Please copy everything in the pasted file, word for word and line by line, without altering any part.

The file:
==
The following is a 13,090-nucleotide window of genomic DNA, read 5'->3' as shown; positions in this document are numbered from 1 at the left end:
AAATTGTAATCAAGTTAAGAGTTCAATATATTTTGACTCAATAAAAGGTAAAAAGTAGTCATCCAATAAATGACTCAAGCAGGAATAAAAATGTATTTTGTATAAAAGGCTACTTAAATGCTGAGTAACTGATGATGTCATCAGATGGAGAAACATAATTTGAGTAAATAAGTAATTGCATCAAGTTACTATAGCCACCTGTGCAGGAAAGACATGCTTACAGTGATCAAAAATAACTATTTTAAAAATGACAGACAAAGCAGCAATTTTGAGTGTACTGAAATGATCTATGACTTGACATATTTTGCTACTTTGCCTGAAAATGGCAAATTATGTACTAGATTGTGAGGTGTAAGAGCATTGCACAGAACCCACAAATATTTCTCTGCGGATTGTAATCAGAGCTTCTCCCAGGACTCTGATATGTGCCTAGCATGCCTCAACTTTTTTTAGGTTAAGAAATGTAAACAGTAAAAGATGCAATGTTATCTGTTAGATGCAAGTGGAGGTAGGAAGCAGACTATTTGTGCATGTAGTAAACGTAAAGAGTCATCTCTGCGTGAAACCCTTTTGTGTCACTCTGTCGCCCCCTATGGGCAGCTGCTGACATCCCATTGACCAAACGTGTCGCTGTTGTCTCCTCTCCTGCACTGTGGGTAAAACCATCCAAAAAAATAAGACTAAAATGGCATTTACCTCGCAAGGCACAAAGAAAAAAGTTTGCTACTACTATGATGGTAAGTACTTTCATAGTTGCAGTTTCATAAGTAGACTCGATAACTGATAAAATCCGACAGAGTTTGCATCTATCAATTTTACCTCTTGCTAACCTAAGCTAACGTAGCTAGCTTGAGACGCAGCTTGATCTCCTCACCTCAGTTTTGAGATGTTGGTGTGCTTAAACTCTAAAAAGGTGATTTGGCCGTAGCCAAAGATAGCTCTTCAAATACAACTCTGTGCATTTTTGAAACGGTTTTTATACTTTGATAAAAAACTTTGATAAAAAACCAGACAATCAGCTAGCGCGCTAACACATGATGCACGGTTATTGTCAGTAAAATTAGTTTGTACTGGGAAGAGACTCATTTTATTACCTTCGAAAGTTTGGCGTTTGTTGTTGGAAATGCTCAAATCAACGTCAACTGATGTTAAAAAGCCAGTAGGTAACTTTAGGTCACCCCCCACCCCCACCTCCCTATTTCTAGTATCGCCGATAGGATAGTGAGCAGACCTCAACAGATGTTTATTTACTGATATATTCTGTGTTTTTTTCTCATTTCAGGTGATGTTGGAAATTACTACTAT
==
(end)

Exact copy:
The following is a 13,090-nucleotide window of genomic DNA, read 5'->3' as shown; positions in this document are numbered from 1 at the left end:
AAATTGTAATCAAGTTAAGAGTTCAATATATTTTGACTCAATAAAAGGTAAAAAGTAGTCATCCAATAAATGACTCAAGCAGGAATAAAAATGTATTTTGTATAAAAGGCTACTTAAATGCTGAGTAACTGATGATGTCATCAGATGGAGAAACATAATTTGAGTAAATAAGTAATTGCATCAAGTTACTATAGCCACCTGTGCAGGAAAGACATGCTTACAGTGATCAAAAATAACTATTTTAAAAATGACAGACAAAGCAGCAATTTTGAGTGTACTGAAATGATCTATGACTTGACATATTTTGCTACTTTGCCTGAAAATGGCAAATTATGTACTAGATTGTGAGGTGTAAGAGCATTGCACAGAACCCACAAATATTTCTCTGCGGATTGTAATCAGAGCTTCTCCCAGGACTCTGATATGTGCCTAGCATGCCTCAACTTTTTTTAGGTTAAGAAATGTAAACAGTAAAAGATGCAATGTTATCTGTTAGATGCAAGTGGAGGTAGGAAGCAGACTATTTGTGCATGTAGTAAACGTAAAGAGTCATCTCTGCGTGAAACCCTTTTGTGTCACTCTGTCGCCCCCTATGGGCAGCTGCTGACATCCCATTGACCAAACGTGTCGCTGTTGTCTCCTCTCCTGCACTGTGGGTAAAACCATCCAAAAAAATAAGACTAAAATGGCATTTACCTCGCAAGGCACAAAGAAAAAAGTTTGCTACTACTATGATGGTAAGTACTTTCATAGTTGCAGTTTCATAAGTAGACTCGATAACTGATAAAATCCGACAGAGTTTGCATCTATCAATTTTACCTCTTGCTAACCTAAGCTAACGTAGCTAGCTTGAGACGCAGCTTGATCTCCTCACCTCAGTTTTGAGATGTTGGTGTGCTTAAACTCTAAAAAGGTGATTTGGCCGTAGCCAAAGATAGCTCTTCAAATACAACTCTGTGCATTTTTGAAACGGTTTTTATACTTTGATAAAAAACTTTGATAAAAAACCAGACAATCAGCTAGCGCGCTAACACATGATGCACGGTTATTGTCAGTAAAATTAGTTTGTACTGGGAAGAGACTCATTTTATTACCTTCGAAAGTTTGGCGTTTGTTGTTGGAAATGCTCAAATCAACGTCAACTGATGTTAAAAAGCCAGTAGGTAACTTTAGGTCACCCCCCACCCCCACCTCCCTATTTCTAGTATCGCCGATAGGATAGTGAGCAGACCTCAACAGATGTTTATTTACTGATATATTCTGTGTTTTTTTCTCATTTCAGGTGATGTTGGAAATTACTACTAT